Staff from Clydebank’s Golden Jubilee Conference Hotel have shared their experiences of helping on the Covid front line.

As the urgent call for voluntary redeployment to the front line went out, staff from the hotel were quick to respond.

Before the pandemic Julie McCann, from Dalmuir, was the hotel’s health club attendant and fitness instructor, helping customers achieve their goals to living a healthy lifestyle.

As Covid hit the country last year, Julie went from working in the hotel to working in the catering department, serving customers food in the canteen and feeding the patients on the wards.

She decided to set up online yoga classes to help keep her local community in shape while stuck indoors.

The 46-year-old told the Post: “During this past year it’s been really difficult for people for lots of different reasons.

“Staying healthy has been a major challenge due to lockdowns and restrictions, but yoga is a perfect exercise that everyone can easily do and keep doing in their homes.”

Julie also offered chair yoga for older people who may have mobility problems and those recovering from operations or injuries.

She added: “Yoga is great for rehabilitation, flexibility, mental strength, helps make the body stronger and healthier and calms the mind. I think these benefits are exactly what people needed this past year.

“Before lockdown I was doing chair yoga classes in the hotel and they were really popular with older people in the community. The session was full every time so I knew I could build that up through online sessions too.”

Another staff member who answered the voluntary call was Margaret Young.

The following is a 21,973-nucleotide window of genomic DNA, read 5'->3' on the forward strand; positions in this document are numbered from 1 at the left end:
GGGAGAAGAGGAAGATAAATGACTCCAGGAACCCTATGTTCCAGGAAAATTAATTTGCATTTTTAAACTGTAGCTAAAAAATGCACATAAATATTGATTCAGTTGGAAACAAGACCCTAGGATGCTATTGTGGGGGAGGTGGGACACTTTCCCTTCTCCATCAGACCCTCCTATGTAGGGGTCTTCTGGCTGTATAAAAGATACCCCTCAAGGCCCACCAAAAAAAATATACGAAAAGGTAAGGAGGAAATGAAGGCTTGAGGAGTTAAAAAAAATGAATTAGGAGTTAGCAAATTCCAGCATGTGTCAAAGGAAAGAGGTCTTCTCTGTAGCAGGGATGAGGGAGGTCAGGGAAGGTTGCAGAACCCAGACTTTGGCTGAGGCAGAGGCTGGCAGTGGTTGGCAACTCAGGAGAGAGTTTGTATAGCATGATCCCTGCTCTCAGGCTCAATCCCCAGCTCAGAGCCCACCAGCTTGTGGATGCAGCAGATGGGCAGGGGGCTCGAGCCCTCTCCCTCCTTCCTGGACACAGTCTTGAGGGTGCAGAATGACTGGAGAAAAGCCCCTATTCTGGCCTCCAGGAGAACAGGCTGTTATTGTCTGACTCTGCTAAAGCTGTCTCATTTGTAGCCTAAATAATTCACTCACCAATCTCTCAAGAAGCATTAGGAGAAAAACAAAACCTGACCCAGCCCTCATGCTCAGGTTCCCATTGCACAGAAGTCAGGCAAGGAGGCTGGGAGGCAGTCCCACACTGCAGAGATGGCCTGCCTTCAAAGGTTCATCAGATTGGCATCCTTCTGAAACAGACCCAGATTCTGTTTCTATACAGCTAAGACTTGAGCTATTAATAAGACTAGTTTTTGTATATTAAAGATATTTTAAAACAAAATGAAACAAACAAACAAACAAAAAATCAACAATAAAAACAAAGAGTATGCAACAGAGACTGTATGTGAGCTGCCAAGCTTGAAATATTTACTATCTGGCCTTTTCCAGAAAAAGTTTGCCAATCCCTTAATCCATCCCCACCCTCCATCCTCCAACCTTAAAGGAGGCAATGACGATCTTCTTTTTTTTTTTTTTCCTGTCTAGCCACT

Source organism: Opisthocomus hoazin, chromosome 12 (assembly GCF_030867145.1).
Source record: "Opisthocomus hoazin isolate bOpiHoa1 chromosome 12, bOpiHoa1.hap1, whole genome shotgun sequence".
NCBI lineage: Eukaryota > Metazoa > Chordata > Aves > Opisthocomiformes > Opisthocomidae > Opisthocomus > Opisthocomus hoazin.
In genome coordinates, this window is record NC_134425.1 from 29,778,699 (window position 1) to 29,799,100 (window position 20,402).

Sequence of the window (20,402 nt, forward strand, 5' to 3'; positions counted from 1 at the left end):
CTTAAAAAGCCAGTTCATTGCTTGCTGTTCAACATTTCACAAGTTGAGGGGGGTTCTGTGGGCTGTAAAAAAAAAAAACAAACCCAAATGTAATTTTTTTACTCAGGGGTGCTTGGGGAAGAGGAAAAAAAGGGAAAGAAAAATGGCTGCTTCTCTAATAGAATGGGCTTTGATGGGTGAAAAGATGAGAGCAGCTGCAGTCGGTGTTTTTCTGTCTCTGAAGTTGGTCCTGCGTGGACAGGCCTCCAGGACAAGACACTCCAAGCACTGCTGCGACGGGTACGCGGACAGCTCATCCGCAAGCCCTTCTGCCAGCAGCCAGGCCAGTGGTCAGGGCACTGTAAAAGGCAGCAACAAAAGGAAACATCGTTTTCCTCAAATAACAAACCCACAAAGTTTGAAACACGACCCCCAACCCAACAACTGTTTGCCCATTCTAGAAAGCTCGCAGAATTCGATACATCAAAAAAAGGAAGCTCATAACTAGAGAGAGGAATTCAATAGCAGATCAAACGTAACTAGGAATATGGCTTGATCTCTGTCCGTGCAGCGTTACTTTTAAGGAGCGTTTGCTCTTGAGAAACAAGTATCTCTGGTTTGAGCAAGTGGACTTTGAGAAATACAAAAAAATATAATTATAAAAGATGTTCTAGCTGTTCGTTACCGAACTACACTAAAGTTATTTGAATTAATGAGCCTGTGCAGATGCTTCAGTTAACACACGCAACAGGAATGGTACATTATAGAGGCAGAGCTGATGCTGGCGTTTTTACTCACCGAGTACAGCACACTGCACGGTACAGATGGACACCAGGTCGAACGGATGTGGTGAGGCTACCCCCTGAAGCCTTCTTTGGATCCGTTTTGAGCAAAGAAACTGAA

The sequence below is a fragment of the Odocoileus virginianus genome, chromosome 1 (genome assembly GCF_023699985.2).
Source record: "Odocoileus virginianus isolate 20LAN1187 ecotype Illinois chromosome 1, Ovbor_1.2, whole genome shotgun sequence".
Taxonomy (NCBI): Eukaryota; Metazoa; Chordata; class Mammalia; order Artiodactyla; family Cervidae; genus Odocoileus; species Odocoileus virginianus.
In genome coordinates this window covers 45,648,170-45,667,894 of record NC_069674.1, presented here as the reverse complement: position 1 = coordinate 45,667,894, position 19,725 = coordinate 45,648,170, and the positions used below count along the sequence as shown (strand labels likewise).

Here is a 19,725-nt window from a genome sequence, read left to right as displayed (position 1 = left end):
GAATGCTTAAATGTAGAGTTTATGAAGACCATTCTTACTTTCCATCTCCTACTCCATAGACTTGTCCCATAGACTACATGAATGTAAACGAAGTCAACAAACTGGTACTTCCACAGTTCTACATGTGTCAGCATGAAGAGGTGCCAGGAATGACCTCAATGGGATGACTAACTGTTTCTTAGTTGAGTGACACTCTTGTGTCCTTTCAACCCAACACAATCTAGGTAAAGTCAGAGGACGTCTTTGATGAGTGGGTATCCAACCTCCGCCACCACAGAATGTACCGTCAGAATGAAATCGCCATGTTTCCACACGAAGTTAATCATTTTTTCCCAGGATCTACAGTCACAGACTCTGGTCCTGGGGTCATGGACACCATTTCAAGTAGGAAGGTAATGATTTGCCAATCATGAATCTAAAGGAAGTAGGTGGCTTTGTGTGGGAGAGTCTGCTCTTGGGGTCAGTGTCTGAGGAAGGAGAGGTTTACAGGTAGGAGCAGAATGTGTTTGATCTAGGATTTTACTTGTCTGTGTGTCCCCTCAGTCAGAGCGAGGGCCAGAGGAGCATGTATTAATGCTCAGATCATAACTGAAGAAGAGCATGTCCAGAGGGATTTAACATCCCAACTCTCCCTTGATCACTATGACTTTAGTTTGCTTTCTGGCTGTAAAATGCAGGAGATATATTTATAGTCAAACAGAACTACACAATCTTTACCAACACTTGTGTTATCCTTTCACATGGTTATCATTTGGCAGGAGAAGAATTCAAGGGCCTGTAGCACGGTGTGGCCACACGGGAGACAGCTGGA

Previously a food and beverage supervisor, Margaret moved on to be a health care support worker in one of the area’s intensive care units (ICU).

“I’ve worked in the hotel since 2006,” she said.

“As supervisor, you’re busy all the time, talking to people, organising staff.

“In March of last year, it all started to become very quiet and lonely there, because there were fewer conferences and guests.

“I always wanted to be a nurse, and felt like this was the perfect time to be able to help people.

“I loved it in ICU, it’s completely different to what I’m used to, it allowed me to use a mixture of my hospitality skills and apply them to working with patients.”

Although initially worried about being thrown in at the deep end, Margaret was supported to take up her new role and has found that she can be involved in patient care on a whole new level.

As well as preparing equipment for the day, making sure the laundry is stocked up and making daily cleaning fluid, Margaret was also involved in regularly ‘rolling patients’.

She added: “Because the patients in ICU are in bed and sedated, they are not moving, so they need to be rolled every two hours.

“It was only stressful because I wasn’t used to it. Seeing people on machines which bleep constantly was all new to me. It couldn’t be more different from my work in the hotel.

“Everyone was really nice. I felt like I was part of the team and it was great to feel like I was helping patients with their recovery.

“It’s a good feeling. I didn’t want to leave the hotel – I love my job there – but the experience was amazing.”